As an 8th grade student, back in 1983, in the run up to the year of the book's title, I read for the first time George Orwell's 1984. That reading began a series of readings in dystopian and utopian visions, including Aldous Huxley's Brave New World as well as a then unsuccessful foray into Thomas More's Utopia. Those darker visions, especially Orwell's, were vivid and haunting. Later, as a freshman in college, I believe, I read Orwell's "Politics and the English Language," and I found a new mission in attempting to be a clear writer and thinker.

Over time, my political vision has been driven more by hopeful visions of what we may become than by Orwell's haunted vision of governance at its worst. When Mark Zuckerberg selected Orwell's Revenge: The 1984 Palimpsest by Peter Huber, I learned that I would revisit Orwell. This out of print book, published in 1994, is not easily obtained. Fortunately, on Zuckerberg's Facebook page I found a link to a .pdf version to read.

Peter Huber (courtesy of Manhattan Institute)
The author, Peter Huber, a senior fellow at the Manhattan Institute, has a jaw-dropping academic and professional pedigree. He has a law degree from Harvard and a Ph.D. in mechanical engineering from MIT. He clerked for Ruth Bader Ginsburg, then on the U.S. Circuit Court of Appeals, and on the U.S. Supreme Court for Sandra Day O'Connor. The Manhattan Institute, a prominent conservative think-tank, promotes "developing ideas that foster economic choice and individual responsibility" (from the front page of their website).

A palimpsest, as Merriam-Webster tells us, is "writing material (as a parchment or tablet) used one or more times after earlier writing has been erased," from the Greek palimpsēstos meaning "scraped again." Using a then modern 486 computer, Huber digitized the text of 1984 and other writings by and about Orwell:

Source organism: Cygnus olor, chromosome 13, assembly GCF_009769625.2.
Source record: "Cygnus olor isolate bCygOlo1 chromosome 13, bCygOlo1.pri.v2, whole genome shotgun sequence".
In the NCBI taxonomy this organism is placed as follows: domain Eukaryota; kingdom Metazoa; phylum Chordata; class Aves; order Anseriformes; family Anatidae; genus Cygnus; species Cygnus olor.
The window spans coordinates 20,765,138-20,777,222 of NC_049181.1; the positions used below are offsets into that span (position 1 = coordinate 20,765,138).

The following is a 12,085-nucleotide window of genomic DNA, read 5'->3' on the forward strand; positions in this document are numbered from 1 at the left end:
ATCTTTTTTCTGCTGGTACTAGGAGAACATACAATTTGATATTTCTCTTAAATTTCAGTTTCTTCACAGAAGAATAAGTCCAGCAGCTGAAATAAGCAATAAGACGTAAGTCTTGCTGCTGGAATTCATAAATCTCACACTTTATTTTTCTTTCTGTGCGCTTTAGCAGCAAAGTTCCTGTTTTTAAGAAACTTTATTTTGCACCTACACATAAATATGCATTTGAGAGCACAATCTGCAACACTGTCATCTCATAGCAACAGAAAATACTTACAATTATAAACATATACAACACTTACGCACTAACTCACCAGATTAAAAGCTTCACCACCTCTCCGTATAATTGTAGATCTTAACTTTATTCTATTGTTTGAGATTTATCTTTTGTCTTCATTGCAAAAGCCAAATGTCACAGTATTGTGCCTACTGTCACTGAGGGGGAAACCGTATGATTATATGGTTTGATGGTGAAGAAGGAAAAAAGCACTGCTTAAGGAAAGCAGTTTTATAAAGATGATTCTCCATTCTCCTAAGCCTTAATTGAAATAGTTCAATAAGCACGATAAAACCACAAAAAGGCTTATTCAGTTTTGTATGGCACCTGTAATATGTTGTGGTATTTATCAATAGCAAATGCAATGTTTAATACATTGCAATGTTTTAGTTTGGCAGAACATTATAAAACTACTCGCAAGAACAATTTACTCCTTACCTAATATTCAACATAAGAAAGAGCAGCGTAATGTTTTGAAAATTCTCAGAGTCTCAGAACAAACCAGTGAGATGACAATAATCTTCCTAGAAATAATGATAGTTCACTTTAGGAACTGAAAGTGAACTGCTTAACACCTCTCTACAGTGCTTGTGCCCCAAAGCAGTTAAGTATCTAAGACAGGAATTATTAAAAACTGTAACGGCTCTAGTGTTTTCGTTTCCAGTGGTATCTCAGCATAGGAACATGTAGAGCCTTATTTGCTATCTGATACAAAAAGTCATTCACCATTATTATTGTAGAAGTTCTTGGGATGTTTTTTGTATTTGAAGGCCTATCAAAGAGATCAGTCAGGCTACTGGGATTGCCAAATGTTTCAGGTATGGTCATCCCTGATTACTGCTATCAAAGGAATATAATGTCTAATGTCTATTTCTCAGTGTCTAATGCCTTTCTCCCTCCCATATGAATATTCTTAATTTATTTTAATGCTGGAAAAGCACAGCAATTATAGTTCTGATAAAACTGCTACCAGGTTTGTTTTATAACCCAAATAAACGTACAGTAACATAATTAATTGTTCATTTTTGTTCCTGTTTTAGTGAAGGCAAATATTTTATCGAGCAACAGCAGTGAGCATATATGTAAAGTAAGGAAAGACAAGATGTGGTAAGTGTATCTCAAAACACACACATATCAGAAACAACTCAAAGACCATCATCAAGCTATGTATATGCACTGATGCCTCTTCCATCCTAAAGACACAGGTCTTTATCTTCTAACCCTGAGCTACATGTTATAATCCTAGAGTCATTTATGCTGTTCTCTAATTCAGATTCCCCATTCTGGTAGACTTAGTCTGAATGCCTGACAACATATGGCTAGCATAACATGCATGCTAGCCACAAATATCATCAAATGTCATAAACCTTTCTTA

My crime began with the physical destruction of a book—1984 itself. I tore off the cover and cut the 314 pages from the spine. I then fed them into my optical scanner, 30 or so at a time, and transferred them by wire into my computer. 1984 lives there to this day, 590,463 bytes of ASCII text. For good measure, I scanned in the rest of Orwell's books, essays, letters, and BBC broadcasts too. To locate biographical details of Orwell's life, I scanned in Michael Shelden's excellent Orwell: The Authorized Biography. Altogether, these writings now reside in 9,546,486 bytes, which is to say a hundred million slivers of magnetized ferric dust glued to the surface of a spinning platter called a hard drive. (p. 9)
George Orwell
Huber then, cutting and pasting, creates a work within in a work, not unlike Orwell's original 1984. Huber creates a new novel that picks up where 1984 concludes and adds a dialog and reflection on Orwell's thought as illustrated in 1984 and his other writings. Huber heaps abundant praise on Orwell:
No one who has actually read Orwell can go a week without remembering him in one context or another. At any moment, some scene or neologism, which comes from this one short book, is liable to drop into your mind. Big Brother. The Thought Police. Newspeak. Doublethink. Reality Control. These were all created by Orwell in 1984. 1984 is not so much a book, it is a world. Even people who affect to disagree with Orwell quote him unconsciously. Through 1984, Orwell did what very few other writers ever have done: he added not only phrases but his own name to the English language. There are books that one reads over and over again, books that become part of the furniture of one's mind and alter one's whole attitude to life. 1984 is one of them. Whether you approve of him or not, Orwell is there, like the Washington Monument. (p. 4) 
And yet Huber offers a stark judgement on Orwell: